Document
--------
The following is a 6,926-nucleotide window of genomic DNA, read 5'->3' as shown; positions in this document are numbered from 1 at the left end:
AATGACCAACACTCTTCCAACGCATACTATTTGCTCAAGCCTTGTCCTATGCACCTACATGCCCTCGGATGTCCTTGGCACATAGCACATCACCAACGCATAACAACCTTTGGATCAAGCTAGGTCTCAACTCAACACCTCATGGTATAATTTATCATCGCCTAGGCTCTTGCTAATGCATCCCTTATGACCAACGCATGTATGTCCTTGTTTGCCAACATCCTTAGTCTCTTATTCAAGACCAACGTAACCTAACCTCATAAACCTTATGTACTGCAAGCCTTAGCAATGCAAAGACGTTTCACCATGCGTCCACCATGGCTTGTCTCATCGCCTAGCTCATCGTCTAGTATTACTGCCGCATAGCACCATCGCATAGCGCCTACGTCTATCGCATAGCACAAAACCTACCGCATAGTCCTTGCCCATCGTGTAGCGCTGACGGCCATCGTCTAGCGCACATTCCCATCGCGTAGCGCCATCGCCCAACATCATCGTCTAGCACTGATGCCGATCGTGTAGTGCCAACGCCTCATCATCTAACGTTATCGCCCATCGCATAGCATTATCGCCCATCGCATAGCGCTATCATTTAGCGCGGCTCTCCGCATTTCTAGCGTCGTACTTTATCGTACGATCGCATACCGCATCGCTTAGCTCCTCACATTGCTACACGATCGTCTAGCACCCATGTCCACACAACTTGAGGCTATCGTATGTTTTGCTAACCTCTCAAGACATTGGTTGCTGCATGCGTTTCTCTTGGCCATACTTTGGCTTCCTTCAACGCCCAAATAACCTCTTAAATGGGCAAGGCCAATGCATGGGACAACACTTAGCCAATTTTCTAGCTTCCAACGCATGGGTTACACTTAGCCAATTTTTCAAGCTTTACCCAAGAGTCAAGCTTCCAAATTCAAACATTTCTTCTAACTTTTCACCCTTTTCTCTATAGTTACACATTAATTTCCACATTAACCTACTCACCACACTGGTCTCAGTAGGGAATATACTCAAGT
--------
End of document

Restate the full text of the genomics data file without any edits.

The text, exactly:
The following is a 6,926-nucleotide window of genomic DNA, read 5'->3' as shown; positions in this document are numbered from 1 at the left end:
AATGACCAACACTCTTCCAACGCATACTATTTGCTCAAGCCTTGTCCTATGCACCTACATGCCCTCGGATGTCCTTGGCACATAGCACATCACCAACGCATAACAACCTTTGGATCAAGCTAGGTCTCAACTCAACACCTCATGGTATAATTTATCATCGCCTAGGCTCTTGCTAATGCATCCCTTATGACCAACGCATGTATGTCCTTGTTTGCCAACATCCTTAGTCTCTTATTCAAGACCAACGTAACCTAACCTCATAAACCTTATGTACTGCAAGCCTTAGCAATGCAAAGACGTTTCACCATGCGTCCACCATGGCTTGTCTCATCGCCTAGCTCATCGTCTAGTATTACTGCCGCATAGCACCATCGCATAGCGCCTACGTCTATCGCATAGCACAAAACCTACCGCATAGTCCTTGCCCATCGTGTAGCGCTGACGGCCATCGTCTAGCGCACATTCCCATCGCGTAGCGCCATCGCCCAACATCATCGTCTAGCACTGATGCCGATCGTGTAGTGCCAACGCCTCATCATCTAACGTTATCGCCCATCGCATAGCATTATCGCCCATCGCATAGCGCTATCATTTAGCGCGGCTCTCCGCATTTCTAGCGTCGTACTTTATCGTACGATCGCATACCGCATCGCTTAGCTCCTCACATTGCTACACGATCGTCTAGCACCCATGTCCACACAACTTGAGGCTATCGTATGTTTTGCTAACCTCTCAAGACATTGGTTGCTGCATGCGTTTCTCTTGGCCATACTTTGGCTTCCTTCAACGCCCAAATAACCTCTTAAATGGGCAAGGCCAATGCATGGGACAACACTTAGCCAATTTTCTAGCTTCCAACGCATGGGTTACACTTAGCCAATTTTTCAAGCTTTACCCAAGAGTCAAGCTTCCAAATTCAAACATTTCTTCTAACTTTTCACCCTTTTCTCTATAGTTACACATTAATTTCCACATTAACCTACTCACCACACTGGTCTCAGTAGGGAATATACTCAAGT